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The inductively coupled plasma (ICP) technique is a useful approach for multielement analysis of a wide variety of materials. Published reports have described the successful application of the ICP technique for the analysis of trace, minor, and major elements in metal alloys. When assessing the quality of analytical results using the ICP or any other technique, one must consider the contribution of various parts of the measurement process to the total error. In addition to random error, a careful evaluation of all possible sources of systematic errors must be undertaken, so that the appropriate corrections can be applied to the analytical results. Emission spectroscopists are well aware of the problems caused by spectral interferences in ferrous matrices. The inherent linearity of the ICP technique offers a correction scheme for dealing with spectral interferences, but the method of measuring correction factors and accounting for their variability warrants close examination.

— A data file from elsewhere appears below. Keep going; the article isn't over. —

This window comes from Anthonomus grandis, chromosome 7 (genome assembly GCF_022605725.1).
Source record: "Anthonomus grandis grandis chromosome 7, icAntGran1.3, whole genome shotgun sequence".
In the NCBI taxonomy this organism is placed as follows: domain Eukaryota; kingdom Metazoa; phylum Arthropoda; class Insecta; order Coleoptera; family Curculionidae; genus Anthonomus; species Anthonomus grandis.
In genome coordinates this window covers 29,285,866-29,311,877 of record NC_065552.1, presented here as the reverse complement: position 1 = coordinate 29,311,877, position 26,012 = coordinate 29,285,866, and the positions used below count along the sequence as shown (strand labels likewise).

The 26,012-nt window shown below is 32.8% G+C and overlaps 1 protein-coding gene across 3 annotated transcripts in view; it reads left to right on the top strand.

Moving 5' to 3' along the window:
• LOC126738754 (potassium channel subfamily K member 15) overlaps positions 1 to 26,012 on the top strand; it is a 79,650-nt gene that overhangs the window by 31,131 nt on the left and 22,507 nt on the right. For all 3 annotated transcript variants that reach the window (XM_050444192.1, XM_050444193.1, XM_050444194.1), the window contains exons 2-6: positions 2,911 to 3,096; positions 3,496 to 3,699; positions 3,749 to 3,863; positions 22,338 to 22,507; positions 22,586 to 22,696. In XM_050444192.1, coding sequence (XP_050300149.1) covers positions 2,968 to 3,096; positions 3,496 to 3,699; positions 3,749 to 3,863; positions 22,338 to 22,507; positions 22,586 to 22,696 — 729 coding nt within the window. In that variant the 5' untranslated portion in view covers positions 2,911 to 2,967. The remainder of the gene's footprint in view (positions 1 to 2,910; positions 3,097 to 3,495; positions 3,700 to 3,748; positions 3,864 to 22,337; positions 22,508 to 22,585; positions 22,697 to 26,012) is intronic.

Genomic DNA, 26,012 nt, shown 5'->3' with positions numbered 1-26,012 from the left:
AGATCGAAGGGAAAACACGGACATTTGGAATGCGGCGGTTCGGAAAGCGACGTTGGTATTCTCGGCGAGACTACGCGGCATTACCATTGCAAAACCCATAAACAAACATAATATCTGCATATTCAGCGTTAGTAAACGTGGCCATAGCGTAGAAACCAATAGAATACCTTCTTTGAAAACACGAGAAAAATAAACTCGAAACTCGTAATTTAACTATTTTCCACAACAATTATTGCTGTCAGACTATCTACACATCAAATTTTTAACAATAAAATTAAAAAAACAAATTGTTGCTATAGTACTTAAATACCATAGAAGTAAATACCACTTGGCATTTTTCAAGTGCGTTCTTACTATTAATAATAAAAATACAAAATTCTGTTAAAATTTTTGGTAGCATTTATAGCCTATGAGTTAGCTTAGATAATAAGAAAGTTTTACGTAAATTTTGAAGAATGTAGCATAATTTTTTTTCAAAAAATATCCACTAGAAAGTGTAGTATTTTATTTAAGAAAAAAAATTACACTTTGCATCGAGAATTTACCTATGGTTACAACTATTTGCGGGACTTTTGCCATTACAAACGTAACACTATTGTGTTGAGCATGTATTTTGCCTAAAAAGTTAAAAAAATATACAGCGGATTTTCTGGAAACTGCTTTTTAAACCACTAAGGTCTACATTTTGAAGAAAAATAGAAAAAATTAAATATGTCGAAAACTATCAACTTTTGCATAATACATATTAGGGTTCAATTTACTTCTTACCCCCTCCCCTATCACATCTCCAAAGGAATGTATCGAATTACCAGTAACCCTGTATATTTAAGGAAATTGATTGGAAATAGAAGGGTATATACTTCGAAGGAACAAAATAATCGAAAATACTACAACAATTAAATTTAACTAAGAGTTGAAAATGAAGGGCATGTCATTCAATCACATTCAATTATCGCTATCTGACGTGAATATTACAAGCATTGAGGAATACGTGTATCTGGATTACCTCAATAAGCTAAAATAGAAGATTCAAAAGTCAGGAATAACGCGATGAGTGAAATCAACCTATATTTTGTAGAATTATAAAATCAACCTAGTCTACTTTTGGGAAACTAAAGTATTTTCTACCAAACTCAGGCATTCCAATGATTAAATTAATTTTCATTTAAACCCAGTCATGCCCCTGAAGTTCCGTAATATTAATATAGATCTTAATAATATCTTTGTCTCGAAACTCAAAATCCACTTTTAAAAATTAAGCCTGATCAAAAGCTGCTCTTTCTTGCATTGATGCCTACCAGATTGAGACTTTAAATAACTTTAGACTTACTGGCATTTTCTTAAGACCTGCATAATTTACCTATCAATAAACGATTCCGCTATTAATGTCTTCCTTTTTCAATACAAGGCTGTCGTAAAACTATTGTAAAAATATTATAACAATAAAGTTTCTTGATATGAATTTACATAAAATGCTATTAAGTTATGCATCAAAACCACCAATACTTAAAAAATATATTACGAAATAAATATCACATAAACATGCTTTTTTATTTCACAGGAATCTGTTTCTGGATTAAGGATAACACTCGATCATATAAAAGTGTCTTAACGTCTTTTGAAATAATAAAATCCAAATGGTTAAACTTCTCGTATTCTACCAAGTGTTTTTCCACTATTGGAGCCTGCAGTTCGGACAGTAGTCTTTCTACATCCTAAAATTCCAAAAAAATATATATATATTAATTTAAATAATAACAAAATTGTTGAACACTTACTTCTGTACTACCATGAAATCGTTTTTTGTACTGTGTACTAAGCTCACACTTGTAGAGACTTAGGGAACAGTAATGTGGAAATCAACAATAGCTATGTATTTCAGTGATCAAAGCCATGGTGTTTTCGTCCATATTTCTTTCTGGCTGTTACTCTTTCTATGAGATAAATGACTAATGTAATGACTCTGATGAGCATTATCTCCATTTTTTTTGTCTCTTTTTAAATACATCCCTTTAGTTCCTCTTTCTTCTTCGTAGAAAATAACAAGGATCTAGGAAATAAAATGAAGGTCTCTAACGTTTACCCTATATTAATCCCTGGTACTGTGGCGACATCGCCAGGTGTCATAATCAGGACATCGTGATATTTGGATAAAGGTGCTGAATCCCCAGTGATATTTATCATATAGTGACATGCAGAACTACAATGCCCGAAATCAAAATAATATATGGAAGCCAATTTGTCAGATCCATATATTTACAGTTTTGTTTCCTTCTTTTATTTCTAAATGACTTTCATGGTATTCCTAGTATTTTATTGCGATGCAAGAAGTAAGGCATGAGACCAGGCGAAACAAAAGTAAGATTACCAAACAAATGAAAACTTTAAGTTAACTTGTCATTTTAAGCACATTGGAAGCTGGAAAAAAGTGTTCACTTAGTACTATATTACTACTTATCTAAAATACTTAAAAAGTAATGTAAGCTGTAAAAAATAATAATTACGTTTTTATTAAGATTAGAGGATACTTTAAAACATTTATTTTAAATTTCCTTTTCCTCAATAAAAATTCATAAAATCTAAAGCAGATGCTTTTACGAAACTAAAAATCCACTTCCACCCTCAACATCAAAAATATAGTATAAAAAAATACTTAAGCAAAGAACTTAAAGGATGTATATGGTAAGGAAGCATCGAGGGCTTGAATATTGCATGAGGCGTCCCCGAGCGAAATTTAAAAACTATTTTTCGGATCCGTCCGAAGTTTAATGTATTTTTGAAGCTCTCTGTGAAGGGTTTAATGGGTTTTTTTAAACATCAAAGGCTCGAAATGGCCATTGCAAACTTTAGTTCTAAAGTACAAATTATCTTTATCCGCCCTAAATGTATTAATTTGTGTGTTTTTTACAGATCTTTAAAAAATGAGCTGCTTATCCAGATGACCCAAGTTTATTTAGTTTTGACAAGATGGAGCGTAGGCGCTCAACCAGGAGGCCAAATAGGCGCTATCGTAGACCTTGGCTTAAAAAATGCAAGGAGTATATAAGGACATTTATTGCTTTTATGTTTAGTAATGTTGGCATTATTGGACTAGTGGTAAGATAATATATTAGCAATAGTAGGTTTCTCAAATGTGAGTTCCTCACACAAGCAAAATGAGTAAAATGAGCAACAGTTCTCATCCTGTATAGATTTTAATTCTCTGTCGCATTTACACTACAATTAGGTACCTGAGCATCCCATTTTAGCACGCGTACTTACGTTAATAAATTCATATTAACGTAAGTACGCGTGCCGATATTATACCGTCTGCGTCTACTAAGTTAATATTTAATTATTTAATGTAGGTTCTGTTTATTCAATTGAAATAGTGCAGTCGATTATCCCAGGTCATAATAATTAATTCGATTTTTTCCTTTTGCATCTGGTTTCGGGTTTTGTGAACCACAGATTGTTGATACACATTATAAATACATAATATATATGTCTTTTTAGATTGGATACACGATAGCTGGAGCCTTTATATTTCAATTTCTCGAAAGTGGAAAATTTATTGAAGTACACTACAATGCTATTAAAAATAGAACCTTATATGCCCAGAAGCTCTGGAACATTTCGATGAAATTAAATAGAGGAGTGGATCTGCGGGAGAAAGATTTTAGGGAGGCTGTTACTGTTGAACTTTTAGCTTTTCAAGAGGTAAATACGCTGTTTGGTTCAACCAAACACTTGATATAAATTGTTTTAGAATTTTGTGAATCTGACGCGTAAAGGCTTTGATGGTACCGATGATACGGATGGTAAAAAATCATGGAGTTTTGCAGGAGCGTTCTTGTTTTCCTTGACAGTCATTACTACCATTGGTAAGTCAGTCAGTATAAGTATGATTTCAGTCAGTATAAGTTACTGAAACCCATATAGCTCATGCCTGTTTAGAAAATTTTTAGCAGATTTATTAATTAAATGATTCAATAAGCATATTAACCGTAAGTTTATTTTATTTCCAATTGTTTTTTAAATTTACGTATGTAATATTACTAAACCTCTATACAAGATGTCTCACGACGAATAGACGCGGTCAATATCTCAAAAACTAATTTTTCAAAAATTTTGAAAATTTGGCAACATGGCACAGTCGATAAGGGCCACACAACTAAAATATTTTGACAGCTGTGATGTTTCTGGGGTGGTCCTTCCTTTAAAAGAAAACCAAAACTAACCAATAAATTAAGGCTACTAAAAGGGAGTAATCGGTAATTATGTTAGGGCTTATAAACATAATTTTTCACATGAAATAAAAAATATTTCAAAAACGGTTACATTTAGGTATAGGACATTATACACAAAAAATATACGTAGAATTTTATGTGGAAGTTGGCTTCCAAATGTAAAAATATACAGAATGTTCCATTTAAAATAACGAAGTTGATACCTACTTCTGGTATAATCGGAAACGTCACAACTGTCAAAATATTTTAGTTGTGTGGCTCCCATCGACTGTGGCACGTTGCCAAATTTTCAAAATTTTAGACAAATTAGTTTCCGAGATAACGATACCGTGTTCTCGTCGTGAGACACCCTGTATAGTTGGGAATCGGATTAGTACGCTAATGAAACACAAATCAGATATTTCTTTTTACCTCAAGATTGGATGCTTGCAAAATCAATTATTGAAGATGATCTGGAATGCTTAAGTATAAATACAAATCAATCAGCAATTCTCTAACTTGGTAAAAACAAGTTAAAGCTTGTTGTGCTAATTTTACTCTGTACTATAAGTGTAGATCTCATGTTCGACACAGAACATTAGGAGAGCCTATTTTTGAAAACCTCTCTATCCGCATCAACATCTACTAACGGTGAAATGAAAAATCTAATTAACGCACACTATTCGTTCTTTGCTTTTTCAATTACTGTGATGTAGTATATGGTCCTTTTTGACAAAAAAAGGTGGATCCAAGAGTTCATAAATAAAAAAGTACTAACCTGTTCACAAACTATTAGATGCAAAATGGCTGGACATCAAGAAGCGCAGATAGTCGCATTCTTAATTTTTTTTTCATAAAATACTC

Most descriptions of ICP applications report relative freedom from matrix effects. Although the magnitude of systematic errors may be less than for other spectrometric techniques, such errors can cause analytical bias, which can appreciably affect the final results. For example, it has been shown that differences in acid concentration between pure element standards and the sample can cause systematic error. This type of problem can occur when complex alloys are dissolved for ICP analysis. Examples of these kinds of errors and approaches to correcting for them are presented.
inductively coupled plasma, spectral interference, matrix effects, precision, accuracy, analysis of variance
Research chemist, Center for Analytical Chemistry, National Bureau of Standards, Gaithersburg, MD